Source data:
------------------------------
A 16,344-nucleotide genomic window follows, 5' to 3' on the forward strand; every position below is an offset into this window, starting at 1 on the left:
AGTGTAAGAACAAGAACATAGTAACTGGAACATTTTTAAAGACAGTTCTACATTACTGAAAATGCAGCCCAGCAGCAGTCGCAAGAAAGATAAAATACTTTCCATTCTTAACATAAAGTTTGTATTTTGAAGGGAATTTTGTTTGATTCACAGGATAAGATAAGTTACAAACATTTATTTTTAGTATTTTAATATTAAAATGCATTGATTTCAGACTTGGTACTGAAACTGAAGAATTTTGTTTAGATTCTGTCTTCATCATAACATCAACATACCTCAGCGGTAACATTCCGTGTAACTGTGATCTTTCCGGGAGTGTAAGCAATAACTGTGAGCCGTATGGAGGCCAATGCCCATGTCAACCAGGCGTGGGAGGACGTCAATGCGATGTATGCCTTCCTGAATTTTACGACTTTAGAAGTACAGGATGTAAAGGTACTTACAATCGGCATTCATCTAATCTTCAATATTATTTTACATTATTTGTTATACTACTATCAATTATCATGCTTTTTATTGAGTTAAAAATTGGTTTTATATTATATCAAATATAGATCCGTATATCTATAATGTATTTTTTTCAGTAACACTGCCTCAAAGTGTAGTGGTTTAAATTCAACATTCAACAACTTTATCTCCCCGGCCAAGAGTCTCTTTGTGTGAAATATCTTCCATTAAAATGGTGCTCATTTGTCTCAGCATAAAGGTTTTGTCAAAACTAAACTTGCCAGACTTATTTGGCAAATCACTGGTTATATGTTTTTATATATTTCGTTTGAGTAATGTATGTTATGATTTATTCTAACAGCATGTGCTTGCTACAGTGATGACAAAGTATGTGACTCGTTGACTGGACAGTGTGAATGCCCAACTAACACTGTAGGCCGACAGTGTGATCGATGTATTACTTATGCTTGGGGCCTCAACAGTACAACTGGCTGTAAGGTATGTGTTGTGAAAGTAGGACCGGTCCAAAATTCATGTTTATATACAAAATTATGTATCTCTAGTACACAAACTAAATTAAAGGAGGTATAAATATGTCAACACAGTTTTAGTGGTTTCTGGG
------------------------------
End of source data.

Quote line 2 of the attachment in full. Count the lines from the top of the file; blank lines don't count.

AGTGTAAGAACAAGAACATAGTAACTGGAACATTTTTAAAGACAGTTCTACATTACTGAAAATGCAGCCCAGCAGCAGTCGCAAGAAAGATAAAATACTTTCCATTCTTAACATAAAGTTTGTATTTTGAAGGGAATTTTGTTTGATTCACAGGATAAGATAAGTTACAAACATTTATTTTTAGTATTTTAATATTAAAATGCATTGATTTCAGACTTGGTACTGAAACTGAAGAATTTTGTTTAGATTCTGTCTTCATCATAACATCAACATACCTCAGCGGTAACATTCCGTGTAACTGTGATCTTTCCGGGAGTGTAAGCAATAACTGTGAGCCGTATGGAGGCCAATGCCCATGTCAACCAGGCGTGGGAGGACGTCAATGCGATGTATGCCTTCCTGAATTTTACGACTTTAGAAGTACAGGATGTAAAGGTACTTACAATCGGCATTCATCTAATCTTCAATATTATTTTACATTATTTGTTATACTACTATCAATTATCATGCTTTTTATTGAGTTAAAAATTGGTTTTATATTATATCAAATATAGATCCGTATATCTATAATGTATTTTTTTCAGTAACACTGCCTCAAAGTGTAGTGGTTTAAATTCAACATTCAACAACTTTATCTCCCCGGCCAAGAGTCTCTTTGTGTGAAATATCTTCCATTAAAATGGTGCTCATTTGTCTCAGCATAAAGGTTTTGTCAAAACTAAACTTGCCAGACTTATTTGGCAAATCACTGGTTATATGTTTTTATATATTTCGTTTGAGTAATGTATGTTATGATTTATTCTAACAGCATGTGCTTGCTACAGTGATGACAAAGTATGTGACTCGTTGACTGGACAGTGTGAATGCCCAACTAACACTGTAGGCCGACAGTGTGATCGATGTATTACTTATGCTTGGGGCCTCAACAGTACAACTGGCTGTAAGGTATGTGTTGTGAAAGTAGGACCGGTCCAAAATTCATGTTTATATACAAAATTATGTATCTCTAGTACACAAACTAAATTAAAGGAGGTATAAATATGTCAACACAGTTTTAGTGGTTTCTGGG